PS Wasn’t it great last night to watch Kuyt play so well for Holland. All season our so-called experts have been having a go at him for not scoring enough. Yet his assists and overall play is of the first order (and he scored many goals for us in the CL). He’s slowly getting over the loss of his father and I’m sure Rafa – he’s made him into a trojan horse on the right-hand-side (if not his natural position) – will be thinking long and hard about deploying him (and Babel) as Torres foil.

  10. @midlands-red
    I’ll believe the promises over the stadium when it starts going up but one thing you can be sure of is that H&G aren’t going to take on further debt themselves. The accounts make utterly depressing reading.
    Yes Kuyt was great last night, a real 100 %er and an asset to any side.

  11. @midlands-red: Lot of points to cover there!

    Without wishing to set certain people off again, this is still only a snapshot of life under the US owners.

    It was 7 months it covered, December – July, and in some parts it was only covering March to July (from the actual fulltakeover day).

    A lot of what you’ve read in the papers about the figures is wrong too, unfortunately. Other points are not exactly being reported as it is, even if they aren’t false as such. There’s one claim in particular I’ve hunted for in the accounts, and there’s no sign.

    The £64.0m intercompany loan, which more than one report says is for three years, to cover £30m a year interest. It’s also reported as being from Kop Investments LLC, when it’s actually from Kop Football.

    In reality the purpose of the £64.0m loan isn’t specified as far as I can tell. I’m not going to go and get the figures now, so these may be a little out, but the £245m financed in the name of Kop Football was to cover the purchase costs, and the pre-existing debt at takeover of £60m. £185 was secured on the assets of Hicks and Gillett. The other £60m (or £64m) went to LFC, and covers the pre-existing debt at takeover.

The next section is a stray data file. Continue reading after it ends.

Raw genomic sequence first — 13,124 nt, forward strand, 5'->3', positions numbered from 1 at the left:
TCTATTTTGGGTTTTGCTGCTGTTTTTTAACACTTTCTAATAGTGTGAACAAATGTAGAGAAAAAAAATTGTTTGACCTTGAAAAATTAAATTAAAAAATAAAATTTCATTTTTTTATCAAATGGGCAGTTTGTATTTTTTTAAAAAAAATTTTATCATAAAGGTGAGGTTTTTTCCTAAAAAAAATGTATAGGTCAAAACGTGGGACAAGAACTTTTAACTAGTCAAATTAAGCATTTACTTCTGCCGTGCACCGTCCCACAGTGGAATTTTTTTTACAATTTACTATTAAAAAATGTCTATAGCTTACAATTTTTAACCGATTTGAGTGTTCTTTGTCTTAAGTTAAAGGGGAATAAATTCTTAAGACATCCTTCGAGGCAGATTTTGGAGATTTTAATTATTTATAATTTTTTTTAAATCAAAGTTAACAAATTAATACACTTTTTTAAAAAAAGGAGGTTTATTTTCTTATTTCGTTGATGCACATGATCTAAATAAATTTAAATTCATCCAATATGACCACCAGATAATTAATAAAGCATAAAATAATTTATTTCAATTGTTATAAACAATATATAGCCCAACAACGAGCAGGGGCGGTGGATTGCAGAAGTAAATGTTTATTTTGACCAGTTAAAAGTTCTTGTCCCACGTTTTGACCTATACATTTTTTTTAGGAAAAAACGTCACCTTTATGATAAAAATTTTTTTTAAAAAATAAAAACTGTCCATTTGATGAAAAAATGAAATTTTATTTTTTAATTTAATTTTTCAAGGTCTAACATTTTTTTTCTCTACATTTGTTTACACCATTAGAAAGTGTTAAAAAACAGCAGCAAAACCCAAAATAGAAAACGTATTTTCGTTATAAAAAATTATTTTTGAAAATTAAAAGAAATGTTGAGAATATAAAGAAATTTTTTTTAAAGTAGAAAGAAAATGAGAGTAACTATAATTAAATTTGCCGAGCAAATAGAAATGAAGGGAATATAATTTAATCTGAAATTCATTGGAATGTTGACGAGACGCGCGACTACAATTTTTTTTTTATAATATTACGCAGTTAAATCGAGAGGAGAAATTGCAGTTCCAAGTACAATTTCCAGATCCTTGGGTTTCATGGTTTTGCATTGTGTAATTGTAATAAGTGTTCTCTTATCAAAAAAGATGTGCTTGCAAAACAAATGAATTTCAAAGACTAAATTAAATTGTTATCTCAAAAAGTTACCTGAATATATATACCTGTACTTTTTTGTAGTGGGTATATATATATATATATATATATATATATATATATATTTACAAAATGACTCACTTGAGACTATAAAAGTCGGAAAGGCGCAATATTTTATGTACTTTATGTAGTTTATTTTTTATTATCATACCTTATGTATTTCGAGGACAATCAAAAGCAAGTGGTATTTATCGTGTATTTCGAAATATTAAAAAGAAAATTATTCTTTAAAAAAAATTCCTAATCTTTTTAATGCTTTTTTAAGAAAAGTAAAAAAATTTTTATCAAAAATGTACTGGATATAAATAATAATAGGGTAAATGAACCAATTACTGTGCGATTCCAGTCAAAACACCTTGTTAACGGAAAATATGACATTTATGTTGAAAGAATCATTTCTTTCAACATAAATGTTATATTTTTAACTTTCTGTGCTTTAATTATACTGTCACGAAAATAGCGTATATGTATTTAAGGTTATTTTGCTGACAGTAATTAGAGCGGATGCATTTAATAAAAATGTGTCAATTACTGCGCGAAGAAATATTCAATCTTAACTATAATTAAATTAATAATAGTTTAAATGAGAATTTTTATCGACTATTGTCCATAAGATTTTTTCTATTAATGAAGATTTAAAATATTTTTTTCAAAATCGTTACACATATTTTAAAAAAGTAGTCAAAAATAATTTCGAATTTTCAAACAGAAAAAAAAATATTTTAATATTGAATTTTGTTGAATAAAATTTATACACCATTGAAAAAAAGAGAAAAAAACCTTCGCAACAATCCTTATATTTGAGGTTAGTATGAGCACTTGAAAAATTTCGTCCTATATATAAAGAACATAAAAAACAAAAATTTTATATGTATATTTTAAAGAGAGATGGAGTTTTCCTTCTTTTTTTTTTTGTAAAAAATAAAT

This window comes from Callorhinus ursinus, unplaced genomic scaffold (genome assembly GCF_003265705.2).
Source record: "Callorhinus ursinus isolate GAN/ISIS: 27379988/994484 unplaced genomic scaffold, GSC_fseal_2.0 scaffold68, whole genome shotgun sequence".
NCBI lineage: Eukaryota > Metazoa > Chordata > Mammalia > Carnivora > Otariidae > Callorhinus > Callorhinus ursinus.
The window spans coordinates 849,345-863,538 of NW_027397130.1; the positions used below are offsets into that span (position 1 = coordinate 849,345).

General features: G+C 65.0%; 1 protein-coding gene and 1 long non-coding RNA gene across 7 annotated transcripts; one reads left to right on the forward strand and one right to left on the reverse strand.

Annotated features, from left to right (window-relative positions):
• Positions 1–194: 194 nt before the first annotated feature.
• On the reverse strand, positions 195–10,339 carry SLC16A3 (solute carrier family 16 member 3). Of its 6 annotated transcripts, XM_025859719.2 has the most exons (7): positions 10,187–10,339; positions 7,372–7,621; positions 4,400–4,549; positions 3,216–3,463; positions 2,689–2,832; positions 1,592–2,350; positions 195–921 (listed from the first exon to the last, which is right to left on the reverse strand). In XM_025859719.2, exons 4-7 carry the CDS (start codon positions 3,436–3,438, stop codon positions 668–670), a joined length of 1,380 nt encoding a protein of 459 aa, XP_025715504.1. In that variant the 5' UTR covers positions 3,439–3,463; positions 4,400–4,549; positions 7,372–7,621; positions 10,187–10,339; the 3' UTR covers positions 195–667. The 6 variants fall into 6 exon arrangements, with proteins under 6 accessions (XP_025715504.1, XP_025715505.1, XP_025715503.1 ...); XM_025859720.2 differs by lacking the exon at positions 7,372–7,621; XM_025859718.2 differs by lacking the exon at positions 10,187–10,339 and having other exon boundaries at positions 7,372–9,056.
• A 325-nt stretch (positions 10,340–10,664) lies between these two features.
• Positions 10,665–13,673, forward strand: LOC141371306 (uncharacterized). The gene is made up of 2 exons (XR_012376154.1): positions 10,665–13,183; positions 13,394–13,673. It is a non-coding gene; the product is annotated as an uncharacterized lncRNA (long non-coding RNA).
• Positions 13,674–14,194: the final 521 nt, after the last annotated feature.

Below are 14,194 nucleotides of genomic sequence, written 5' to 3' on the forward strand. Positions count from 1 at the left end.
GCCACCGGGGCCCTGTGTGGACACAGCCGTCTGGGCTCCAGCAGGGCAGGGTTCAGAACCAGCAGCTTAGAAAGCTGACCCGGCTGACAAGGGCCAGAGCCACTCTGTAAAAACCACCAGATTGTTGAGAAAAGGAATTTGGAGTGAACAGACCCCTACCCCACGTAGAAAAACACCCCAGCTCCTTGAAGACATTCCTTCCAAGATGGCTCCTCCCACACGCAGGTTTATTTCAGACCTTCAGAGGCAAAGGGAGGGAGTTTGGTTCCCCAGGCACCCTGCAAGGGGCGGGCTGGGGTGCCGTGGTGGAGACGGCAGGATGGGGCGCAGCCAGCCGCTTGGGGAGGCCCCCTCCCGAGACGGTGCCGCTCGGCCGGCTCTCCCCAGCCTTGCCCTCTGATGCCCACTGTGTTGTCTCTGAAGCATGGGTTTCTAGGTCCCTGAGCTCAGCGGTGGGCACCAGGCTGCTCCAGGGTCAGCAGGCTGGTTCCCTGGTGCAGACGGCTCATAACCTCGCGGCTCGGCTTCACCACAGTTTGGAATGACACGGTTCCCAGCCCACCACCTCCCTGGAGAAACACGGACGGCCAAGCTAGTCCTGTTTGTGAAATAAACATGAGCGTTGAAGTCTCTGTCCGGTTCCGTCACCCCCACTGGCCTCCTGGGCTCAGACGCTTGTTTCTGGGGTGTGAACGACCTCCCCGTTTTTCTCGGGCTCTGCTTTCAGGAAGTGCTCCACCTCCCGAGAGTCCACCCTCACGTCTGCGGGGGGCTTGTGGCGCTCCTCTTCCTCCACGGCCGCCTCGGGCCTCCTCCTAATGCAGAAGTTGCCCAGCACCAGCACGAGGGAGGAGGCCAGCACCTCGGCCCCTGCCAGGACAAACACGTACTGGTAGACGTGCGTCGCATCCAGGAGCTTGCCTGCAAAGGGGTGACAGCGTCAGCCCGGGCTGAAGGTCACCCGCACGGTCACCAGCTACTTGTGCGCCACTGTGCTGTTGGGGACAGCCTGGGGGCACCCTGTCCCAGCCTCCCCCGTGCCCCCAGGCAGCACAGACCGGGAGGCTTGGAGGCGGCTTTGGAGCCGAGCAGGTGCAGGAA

LFC are getting charged interest on the £64m, by Kop Football. The club isn’t borrowing this to then pay £30m interest for three years. It’s not enough for starters.

    I’m not explaining this too well, but there is no mention in the accounts of what the purpose of that loan is, and the speculation of what it might be for doesn’t really add up!

    Seriously, a better place to go and look at some explanations is the thread on RAWK I’ve mentioned previously.

    Again I feel there is an overreaction to the expenses. They’ve not taken a dividend from any of the three companies KFHL, KFH or LFC. It’s not all travel expenses, and it isn’t personal expenses either (it mentions their names ‘and associated companies’).

    Hicks has claimed less than Gillett. Rick Parry’s bonus for selling to them was higher than Hicks claimed for the expenses.

    I don’t know enough about the Glazer’s model to compare it to this model, but it certainly has similarities. In the Glazer’s case there was no need for investment in anything other than buying out the previous owners. The club was already making enough money in terms of transfers and so on, so their first consideration was basically to ensure the cost of the finance wasn’t greater than what came in from their new club. After that it was in simple terms a case of deciding how much of the surplus should be spent on players, how much should be going into their own pockets.

    H&G had to fund the share purchase, fund a new stadium, and fund any additional expenses on players.

    The jury is still out on whether or not the Glazer model is good or bad. The fact they have a happy manager and just won a double suggests it’s not as bad as many feared when it first happened, but critics will say you don’t know what’s around the corner.